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Crime and Punishment, and Additional Perspective on the Pervasive Habits of Power and Privilege in Trump-era America

So I missed out on quite a lot during my time away. In just two weeks, President Donald Trump has found his way into more scandals. And once again, he’s used his social media accounts to foment bigotry that’s meant to set the nation on fire.

So what’s being done about it? And why, oh why, must it always be Trump’s tweets that refocus the nation’s attention on what’s going on in the White House?

WARNING: We’re talking about some very sensitive topics again today, such as sexual assault. Reader discretion is advised.
Is this what they call “family values”?
Photo by Andrew Davey

While I was writing (an earlier version of) this column, I saw a press advisory regarding the case of a Las Vegas woman who was arrested by ICE just hours before President Donald Trump’s long-threatened “mass raids” were set to begin. I soon dashed over to East Las Vegas to see Adriana Arellano Cruz’s children and local immigrant rights activists demand action to stop these arrests and forced family separations that might feel less “extreme” when compared to “mass raids” that may never actually materialize beyond Trump’s social media feeds, but are nonetheless extremely painful and disruptive for the families being separated under Trump’s orders.

Thanks to the State of Nevada’s and local law enforcement agencies’ insistence upon classifying traffic tickets as criminal offenses (note the death of AB 411 this past legislative session) and placing virtually no limits on their cooperation with federal immigration officers (note the death of AB 281, and even the final amendment to rewrite AB 376), Adriana Arellano Cruz faced trouble over her six-year-old traffic tickets.

Late yesterday, the U.S. Ninth Circuit of Appeals (which handles appeals of Nevada-based federal lawsuits) granted Adriana Arellano Cruz a stay that should at least delay ICE’s planned deportation. However, she remains in federal custody despite that ruling.

What’s the matter with white men?
Photo by Andrew Davey

There’s a reason why I often refer to Trump’s communications strategy as “weapons of mass distraction”. We can see it in his threats of ICE raids, and we can see it paying off (at least for now) in his latest and greatest sex abuse scandal, a scandal that would have taken down any other modern-era president.

Earlier this month, “billionaire financier” and convicted sex offender Jeffrey Epstein was arrested (again) for running what’s essentially been a “sex trafficking pyramid scheme” targeting girls as young as 13. The arrest came on the heels of the Miami Herald’s investigation into then Florida-based U.S. Attorney Alex Acosta giving Epstein the ultimate “sweetheart deal” of a 13 month sentence that illegally provided Epstein with “work release” during the day and deluxe accommodations in a private wing of the Palm Beach County (Florida) jail at night. If that name sounds familiar, it may be due to Alex Acosta serving as President Donald Trump’s Labor Secretary until the Epstein re-arrest led to Acosta’s resignation last week.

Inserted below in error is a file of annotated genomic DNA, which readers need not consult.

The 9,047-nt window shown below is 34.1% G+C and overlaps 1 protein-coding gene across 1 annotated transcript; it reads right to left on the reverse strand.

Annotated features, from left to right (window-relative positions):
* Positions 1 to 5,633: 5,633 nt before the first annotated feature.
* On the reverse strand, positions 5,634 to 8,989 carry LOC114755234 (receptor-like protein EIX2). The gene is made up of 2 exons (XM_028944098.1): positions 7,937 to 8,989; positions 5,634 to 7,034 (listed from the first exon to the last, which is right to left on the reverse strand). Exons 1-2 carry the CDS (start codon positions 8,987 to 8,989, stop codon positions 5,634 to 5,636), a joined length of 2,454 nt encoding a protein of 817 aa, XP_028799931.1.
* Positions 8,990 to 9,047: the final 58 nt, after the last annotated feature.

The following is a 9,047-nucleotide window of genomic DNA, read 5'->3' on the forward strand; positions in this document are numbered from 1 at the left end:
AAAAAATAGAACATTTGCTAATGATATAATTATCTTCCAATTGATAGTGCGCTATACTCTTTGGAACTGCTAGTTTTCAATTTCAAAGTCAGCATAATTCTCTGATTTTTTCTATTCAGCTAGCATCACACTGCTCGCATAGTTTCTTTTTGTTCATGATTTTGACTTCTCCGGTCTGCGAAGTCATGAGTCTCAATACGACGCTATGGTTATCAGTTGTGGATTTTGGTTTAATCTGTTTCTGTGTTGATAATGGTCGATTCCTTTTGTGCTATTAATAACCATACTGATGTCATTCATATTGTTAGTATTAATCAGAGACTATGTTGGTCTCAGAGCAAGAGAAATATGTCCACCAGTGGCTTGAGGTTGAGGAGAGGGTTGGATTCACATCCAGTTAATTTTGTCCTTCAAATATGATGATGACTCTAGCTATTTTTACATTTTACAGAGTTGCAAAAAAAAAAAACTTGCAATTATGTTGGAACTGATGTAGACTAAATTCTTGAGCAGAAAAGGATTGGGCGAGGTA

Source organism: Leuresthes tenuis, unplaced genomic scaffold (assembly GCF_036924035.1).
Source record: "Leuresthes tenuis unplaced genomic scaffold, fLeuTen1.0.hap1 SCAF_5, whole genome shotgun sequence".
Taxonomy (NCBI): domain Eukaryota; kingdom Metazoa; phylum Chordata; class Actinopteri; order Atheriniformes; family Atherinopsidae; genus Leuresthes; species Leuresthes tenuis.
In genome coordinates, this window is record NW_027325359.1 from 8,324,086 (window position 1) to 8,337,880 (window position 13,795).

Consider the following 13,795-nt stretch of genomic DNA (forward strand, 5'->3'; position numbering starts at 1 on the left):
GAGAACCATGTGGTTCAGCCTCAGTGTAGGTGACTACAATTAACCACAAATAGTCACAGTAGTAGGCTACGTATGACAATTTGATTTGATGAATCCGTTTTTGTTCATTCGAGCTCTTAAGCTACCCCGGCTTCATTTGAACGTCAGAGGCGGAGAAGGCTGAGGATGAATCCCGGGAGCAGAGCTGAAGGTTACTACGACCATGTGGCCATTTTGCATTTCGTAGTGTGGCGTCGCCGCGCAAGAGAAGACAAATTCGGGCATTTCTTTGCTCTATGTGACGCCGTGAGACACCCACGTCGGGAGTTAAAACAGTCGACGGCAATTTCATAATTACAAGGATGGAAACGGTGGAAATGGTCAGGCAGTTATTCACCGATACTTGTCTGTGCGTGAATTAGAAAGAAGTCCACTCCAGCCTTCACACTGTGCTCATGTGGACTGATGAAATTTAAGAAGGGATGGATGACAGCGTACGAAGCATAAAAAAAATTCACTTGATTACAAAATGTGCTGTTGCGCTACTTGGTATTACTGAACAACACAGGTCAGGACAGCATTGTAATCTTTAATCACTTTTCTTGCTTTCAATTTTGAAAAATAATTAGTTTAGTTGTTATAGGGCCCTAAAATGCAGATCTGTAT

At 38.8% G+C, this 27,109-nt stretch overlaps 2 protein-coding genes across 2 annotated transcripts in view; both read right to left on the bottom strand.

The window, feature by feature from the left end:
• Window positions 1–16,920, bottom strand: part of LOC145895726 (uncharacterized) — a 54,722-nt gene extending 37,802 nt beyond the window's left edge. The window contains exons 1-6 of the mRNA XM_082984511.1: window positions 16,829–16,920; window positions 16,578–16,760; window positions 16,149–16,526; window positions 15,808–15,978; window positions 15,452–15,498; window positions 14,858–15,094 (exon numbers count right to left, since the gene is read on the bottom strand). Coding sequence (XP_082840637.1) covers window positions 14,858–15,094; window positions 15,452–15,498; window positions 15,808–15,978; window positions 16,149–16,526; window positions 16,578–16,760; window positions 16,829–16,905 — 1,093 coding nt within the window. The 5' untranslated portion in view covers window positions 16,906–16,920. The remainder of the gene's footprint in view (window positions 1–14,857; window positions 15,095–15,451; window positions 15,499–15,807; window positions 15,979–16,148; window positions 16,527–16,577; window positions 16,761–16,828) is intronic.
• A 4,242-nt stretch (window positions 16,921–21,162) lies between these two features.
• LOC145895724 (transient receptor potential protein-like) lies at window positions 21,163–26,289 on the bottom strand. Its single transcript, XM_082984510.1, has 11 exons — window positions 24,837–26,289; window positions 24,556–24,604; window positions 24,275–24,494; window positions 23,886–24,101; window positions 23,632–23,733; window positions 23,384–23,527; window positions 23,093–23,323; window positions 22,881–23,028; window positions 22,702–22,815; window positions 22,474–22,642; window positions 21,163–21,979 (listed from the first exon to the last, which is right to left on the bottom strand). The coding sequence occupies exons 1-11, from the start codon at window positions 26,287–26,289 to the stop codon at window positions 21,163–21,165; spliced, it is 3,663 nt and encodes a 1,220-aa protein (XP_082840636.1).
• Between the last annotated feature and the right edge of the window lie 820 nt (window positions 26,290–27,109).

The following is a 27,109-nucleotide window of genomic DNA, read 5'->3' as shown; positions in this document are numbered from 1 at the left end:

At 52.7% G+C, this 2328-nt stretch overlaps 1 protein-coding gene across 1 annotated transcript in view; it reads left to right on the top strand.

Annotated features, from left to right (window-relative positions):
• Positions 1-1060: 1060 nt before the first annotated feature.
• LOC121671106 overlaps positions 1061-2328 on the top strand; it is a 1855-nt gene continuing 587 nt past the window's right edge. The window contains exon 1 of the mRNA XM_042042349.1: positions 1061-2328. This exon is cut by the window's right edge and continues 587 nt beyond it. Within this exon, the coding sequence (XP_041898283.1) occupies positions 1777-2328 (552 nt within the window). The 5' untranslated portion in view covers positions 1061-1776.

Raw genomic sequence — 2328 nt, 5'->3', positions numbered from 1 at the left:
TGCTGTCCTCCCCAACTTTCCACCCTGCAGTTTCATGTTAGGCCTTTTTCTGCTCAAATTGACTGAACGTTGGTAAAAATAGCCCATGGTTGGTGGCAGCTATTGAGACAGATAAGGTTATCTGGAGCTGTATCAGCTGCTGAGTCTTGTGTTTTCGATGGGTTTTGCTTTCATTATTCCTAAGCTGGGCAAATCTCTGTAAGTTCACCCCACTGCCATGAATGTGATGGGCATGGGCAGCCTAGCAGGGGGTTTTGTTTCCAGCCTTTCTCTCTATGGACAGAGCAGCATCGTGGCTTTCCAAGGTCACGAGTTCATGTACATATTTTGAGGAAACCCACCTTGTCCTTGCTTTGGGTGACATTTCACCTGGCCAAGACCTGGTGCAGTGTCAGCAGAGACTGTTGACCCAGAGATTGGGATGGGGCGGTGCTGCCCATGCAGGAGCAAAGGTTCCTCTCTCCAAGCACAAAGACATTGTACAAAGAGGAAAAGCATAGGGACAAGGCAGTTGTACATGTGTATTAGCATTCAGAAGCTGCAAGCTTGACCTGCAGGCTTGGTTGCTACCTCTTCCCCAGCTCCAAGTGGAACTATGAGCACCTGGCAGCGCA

Photo by Andrew Davey

This is not Epstein’s sole connection to the Trump administration. For one, he was hired at age 20 as a math and physics teacher at the prestigious Dalton School by the father of (now Attorney General) Bill Barr. And in an even more direct connection, Epstein had a long run in Donald Trump’s social circle (despite what Trump now claims), and that connection may have enabled both the hiring of one of Epstein’s victims from Trump’s Mar-a-lago club in 1999 and Trump’s alleged rape of a 13-year-old girl at Epstein’s New York City townhouse in 1994. 

For all Trump’s talk of “law and order”, this serves as another reminder that the TV show comes way closer to the truth than anything Trump says. Why are rich white men far more likely to experience far more mercy, even when they commit far more egregious crimes? Why are we more prone to let them off the hook while we subject working-poor people of color to much harsher punishment, sometimes even if they never really committed a crime?

Let them speak.

In recent years, “free speech” has become a sort of cause celebre in far-right circles. And yet, there’s a reason why I’m adding quotation marks to “free speech” here. They demand the “freedom” to say whatever they want. But when it comes to those they disagree with, they’re not afforded the same “freedom”. And on top of that, they somehow scare “mainstream” politicians and pundits who claim to oppose these far-right extremists into defending their speech and castigating those who speak out against their bigotry as “extreme”.